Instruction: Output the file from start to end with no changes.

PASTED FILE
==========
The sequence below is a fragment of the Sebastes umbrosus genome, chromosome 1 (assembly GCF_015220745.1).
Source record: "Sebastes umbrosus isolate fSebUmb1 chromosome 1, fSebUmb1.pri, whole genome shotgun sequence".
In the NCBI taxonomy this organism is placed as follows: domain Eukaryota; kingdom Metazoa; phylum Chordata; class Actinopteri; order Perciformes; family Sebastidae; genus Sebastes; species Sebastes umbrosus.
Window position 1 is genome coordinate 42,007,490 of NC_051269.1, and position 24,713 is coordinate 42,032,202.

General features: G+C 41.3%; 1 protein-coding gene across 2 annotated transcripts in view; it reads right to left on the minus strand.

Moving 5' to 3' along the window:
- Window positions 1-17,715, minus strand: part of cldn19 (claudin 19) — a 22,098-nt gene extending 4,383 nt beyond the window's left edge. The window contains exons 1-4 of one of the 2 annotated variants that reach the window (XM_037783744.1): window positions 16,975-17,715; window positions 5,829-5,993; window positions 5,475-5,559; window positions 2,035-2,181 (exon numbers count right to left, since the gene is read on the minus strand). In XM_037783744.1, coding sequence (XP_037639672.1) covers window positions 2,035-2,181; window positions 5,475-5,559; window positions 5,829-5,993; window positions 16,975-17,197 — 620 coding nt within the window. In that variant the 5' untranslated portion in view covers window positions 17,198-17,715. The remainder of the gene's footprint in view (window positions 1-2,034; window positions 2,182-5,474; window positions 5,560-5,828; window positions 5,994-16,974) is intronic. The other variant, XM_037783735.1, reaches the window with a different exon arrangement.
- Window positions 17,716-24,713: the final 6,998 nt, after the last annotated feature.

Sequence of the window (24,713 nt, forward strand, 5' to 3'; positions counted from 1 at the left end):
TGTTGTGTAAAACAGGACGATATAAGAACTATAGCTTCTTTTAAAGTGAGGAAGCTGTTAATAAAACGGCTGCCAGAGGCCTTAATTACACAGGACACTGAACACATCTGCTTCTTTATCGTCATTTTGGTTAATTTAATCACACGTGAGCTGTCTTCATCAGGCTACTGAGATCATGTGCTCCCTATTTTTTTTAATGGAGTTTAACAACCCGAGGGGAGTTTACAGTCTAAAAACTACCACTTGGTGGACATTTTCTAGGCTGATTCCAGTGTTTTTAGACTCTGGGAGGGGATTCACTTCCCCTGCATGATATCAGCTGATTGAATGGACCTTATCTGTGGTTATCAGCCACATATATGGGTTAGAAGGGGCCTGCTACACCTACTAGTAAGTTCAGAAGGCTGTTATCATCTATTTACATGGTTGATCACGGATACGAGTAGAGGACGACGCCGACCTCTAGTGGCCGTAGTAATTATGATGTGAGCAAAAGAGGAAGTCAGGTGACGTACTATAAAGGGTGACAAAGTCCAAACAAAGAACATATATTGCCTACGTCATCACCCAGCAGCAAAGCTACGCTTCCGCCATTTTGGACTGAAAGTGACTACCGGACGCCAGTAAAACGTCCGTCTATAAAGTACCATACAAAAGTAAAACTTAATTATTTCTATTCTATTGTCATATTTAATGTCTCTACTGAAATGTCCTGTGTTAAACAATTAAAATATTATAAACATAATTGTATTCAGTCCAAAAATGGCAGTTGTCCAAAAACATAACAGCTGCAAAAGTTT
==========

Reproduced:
The sequence below is a fragment of the Sebastes umbrosus genome, chromosome 1 (assembly GCF_015220745.1).
Source record: "Sebastes umbrosus isolate fSebUmb1 chromosome 1, fSebUmb1.pri, whole genome shotgun sequence".
In the NCBI taxonomy this organism is placed as follows: domain Eukaryota; kingdom Metazoa; phylum Chordata; class Actinopteri; order Perciformes; family Sebastidae; genus Sebastes; species Sebastes umbrosus.
Window position 1 is genome coordinate 42,007,490 of NC_051269.1, and position 24,713 is coordinate 42,032,202.

General features: G+C 41.3%; 1 protein-coding gene across 2 annotated transcripts in view; it reads right to left on the minus strand.

Moving 5' to 3' along the window:
- Window positions 1-17,715, minus strand: part of cldn19 (claudin 19) — a 22,098-nt gene extending 4,383 nt beyond the window's left edge. The window contains exons 1-4 of one of the 2 annotated variants that reach the window (XM_037783744.1): window positions 16,975-17,715; window positions 5,829-5,993; window positions 5,475-5,559; window positions 2,035-2,181 (exon numbers count right to left, since the gene is read on the minus strand). In XM_037783744.1, coding sequence (XP_037639672.1) covers window positions 2,035-2,181; window positions 5,475-5,559; window positions 5,829-5,993; window positions 16,975-17,197 — 620 coding nt within the window. In that variant the 5' untranslated portion in view covers window positions 17,198-17,715. The remainder of the gene's footprint in view (window positions 1-2,034; window positions 2,182-5,474; window positions 5,560-5,828; window positions 5,994-16,974) is intronic. The other variant, XM_037783735.1, reaches the window with a different exon arrangement.
- Window positions 17,716-24,713: the final 6,998 nt, after the last annotated feature.

Sequence of the window (24,713 nt, forward strand, 5' to 3'; positions counted from 1 at the left end):
TGTTGTGTAAAACAGGACGATATAAGAACTATAGCTTCTTTTAAAGTGAGGAAGCTGTTAATAAAACGGCTGCCAGAGGCCTTAATTACACAGGACACTGAACACATCTGCTTCTTTATCGTCATTTTGGTTAATTTAATCACACGTGAGCTGTCTTCATCAGGCTACTGAGATCATGTGCTCCCTATTTTTTTTAATGGAGTTTAACAACCCGAGGGGAGTTTACAGTCTAAAAACTACCACTTGGTGGACATTTTCTAGGCTGATTCCAGTGTTTTTAGACTCTGGGAGGGGATTCACTTCCCCTGCATGATATCAGCTGATTGAATGGACCTTATCTGTGGTTATCAGCCACATATATGGGTTAGAAGGGGCCTGCTACACCTACTAGTAAGTTCAGAAGGCTGTTATCATCTATTTACATGGTTGATCACGGATACGAGTAGAGGACGACGCCGACCTCTAGTGGCCGTAGTAATTATGATGTGAGCAAAAGAGGAAGTCAGGTGACGTACTATAAAGGGTGACAAAGTCCAAACAAAGAACATATATTGCCTACGTCATCACCCAGCAGCAAAGCTACGCTTCCGCCATTTTGGACTGAAAGTGACTACCGGACGCCAGTAAAACGTCCGTCTATAAAGTACCATACAAAAGTAAAACTTAATTATTTCTATTCTATTGTCATATTTAATGTCTCTACTGAAATGTCCTGTGTTAAACAATTAAAATATTATAAACATAATTGTATTCAGTCCAAAAATGGCAGTTGTCCAAAAACATAACAGCTGCAAAAGTTT